Worldwide, the total production of tomatoes for the market for direct consumption and processing industry is approaching 100 million tons annually, of which about 27 million were used in the processing industry. The tomato is the first horticultural species cultivated in the world, representing about one-sixth of the total. The Asian continent is the largest: it is grown a little 'less than 50% of the world's a tomato. China and India are the most important countries, with about 22 million tonnes of production, mainly destined to the internal market in recent years, however, China, transformed with the tomato, is also facing the European markets.
The other major producer in the world is represented by the United States, producing about 12 million tonnes of which about 9 processed.
The African continent have produced about 11 million tons of tomatoes, of which over 50% in Egypt.
Also important is the Moroccan production - over 1 million tons -, followed by Algeria and Tunisia. In recent years the production of tomato in the countries of North Africa will benefit greatly the attractiveness of European markets through preferential trade agreements with the EU.
Morocco in particular has oriented its production of fresh market tomato varieties towards the use of long-life (LSL, acronymus of long shelf life), grown in a greenhouse with an advanced cultivation techniques, at competitive costs, whose berries are harvested in winter, mainly from November to March.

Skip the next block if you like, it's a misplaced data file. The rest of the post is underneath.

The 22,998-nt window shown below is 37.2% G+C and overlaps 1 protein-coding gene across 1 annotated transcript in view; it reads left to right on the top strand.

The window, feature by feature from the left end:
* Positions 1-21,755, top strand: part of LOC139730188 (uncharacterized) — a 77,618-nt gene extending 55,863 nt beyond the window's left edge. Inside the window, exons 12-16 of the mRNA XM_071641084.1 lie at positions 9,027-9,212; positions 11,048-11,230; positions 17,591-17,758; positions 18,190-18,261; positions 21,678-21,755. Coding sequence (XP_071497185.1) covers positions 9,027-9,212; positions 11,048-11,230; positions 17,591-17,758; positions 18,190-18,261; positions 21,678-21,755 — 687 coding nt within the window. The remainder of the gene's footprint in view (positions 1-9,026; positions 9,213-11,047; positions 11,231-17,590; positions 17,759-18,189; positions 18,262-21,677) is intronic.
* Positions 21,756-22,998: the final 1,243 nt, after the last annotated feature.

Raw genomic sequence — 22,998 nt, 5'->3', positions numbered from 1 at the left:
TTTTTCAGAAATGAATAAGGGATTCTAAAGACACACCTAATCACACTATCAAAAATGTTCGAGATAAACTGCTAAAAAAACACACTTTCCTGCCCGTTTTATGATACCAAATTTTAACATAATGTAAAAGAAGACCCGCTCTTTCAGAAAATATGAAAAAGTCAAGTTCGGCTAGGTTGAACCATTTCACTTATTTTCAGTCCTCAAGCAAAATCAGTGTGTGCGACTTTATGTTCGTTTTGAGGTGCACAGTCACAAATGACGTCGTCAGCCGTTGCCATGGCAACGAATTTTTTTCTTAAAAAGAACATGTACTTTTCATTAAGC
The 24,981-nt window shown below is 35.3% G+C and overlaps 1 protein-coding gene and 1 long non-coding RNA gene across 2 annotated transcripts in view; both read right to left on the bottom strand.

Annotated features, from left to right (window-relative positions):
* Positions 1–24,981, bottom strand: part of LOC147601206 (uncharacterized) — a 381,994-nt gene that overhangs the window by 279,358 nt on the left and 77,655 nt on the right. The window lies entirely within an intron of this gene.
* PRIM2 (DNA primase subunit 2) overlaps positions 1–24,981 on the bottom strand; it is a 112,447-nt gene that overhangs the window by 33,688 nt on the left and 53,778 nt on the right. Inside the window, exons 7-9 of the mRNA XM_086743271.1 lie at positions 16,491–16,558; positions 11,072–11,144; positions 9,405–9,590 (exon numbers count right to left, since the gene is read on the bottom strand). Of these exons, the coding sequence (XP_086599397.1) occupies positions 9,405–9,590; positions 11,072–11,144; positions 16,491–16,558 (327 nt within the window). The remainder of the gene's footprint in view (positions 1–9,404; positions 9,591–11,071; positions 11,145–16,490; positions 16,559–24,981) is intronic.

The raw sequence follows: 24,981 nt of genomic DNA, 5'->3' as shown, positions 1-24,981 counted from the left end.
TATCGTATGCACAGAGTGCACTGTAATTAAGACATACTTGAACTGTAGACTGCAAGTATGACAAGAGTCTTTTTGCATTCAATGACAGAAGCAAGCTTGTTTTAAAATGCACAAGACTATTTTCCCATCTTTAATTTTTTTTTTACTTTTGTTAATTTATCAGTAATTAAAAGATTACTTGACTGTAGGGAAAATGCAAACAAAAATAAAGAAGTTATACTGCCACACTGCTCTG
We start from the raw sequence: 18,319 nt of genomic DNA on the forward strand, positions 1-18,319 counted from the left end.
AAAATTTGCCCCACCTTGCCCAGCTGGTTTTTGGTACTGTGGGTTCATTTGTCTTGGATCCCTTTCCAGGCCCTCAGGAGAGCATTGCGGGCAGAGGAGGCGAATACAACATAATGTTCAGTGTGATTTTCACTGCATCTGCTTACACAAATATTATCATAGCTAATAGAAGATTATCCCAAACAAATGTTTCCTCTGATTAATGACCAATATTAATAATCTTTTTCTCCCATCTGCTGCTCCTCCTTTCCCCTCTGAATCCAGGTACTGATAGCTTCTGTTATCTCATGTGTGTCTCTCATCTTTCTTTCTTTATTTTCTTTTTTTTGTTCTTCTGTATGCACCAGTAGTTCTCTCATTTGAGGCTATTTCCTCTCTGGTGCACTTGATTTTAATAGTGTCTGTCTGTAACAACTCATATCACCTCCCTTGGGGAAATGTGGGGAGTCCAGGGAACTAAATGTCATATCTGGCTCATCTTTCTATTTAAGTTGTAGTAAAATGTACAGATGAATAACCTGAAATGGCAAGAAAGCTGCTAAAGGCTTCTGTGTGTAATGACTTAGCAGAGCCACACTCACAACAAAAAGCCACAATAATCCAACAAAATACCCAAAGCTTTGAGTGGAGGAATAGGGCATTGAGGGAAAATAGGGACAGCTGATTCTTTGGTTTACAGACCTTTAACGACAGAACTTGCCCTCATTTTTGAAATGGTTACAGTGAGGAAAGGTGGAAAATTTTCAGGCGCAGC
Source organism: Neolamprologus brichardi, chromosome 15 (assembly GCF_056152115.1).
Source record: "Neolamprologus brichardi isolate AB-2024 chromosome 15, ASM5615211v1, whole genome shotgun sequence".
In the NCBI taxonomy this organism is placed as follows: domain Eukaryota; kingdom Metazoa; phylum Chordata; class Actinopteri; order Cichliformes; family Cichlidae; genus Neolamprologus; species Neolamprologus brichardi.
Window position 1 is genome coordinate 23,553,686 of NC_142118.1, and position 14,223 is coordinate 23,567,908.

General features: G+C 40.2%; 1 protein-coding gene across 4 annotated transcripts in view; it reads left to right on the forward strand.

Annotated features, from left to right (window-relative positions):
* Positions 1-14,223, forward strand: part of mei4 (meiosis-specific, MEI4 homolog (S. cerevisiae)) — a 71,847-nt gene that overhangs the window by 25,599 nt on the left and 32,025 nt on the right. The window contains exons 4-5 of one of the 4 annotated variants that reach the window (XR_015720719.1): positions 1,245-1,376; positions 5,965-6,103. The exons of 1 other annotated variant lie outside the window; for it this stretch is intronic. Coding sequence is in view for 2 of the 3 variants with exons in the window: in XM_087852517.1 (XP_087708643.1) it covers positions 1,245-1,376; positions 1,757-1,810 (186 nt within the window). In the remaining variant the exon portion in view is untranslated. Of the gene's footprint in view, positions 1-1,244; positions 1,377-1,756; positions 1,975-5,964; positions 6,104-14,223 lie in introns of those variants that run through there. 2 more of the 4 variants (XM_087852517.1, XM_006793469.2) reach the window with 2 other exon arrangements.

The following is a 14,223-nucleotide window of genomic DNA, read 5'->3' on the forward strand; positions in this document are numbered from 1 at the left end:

In Spain the European supremacy In the European Union produce 16 million tons of tomatoes per year and of these about 9.5 million are absorbed by the processing industry.
Italy, Spain, Greece and Portugal are the largest European manufacturers. Excluding Spain, which is the leading European supplier of tomatoes for the fresh market (over 1,500,000 tons in 17,000 ha of greenhouses located in the South), the other three spend a high percentage of its production to the processing industry.
Spain, Italy and Greece together produce more than 65% of the European tomato for fresh market. The Spanish crop is constantly evolving, although in recent years suffering - like Holland - the competition from the North African productions, particularly those from Morocco. In Greece the production for the fresh market is about 600 000 tons, mainly for the domestic market. France, with about 500 000 tonnes, is the fourth largest European producer of table tomatoes and also has good prospects for export-related, approximately 15% of production. In Northern Europe, particularly in Belgium grown mainly in greenhouses heated, about 2,000 acres of table tomatoes, using almost all the technique of producing 800,000 tons of soil and out marketable.
Among the new countries joined the EU Poland shows high productive potential and competitiveness. Indeed, it has a very favorable geographical position - very close to Germany, most European importing country - also has a very strong commercial potential to Russia, Belarus and Ukraina in the coming years and can play a strategic role in European trade.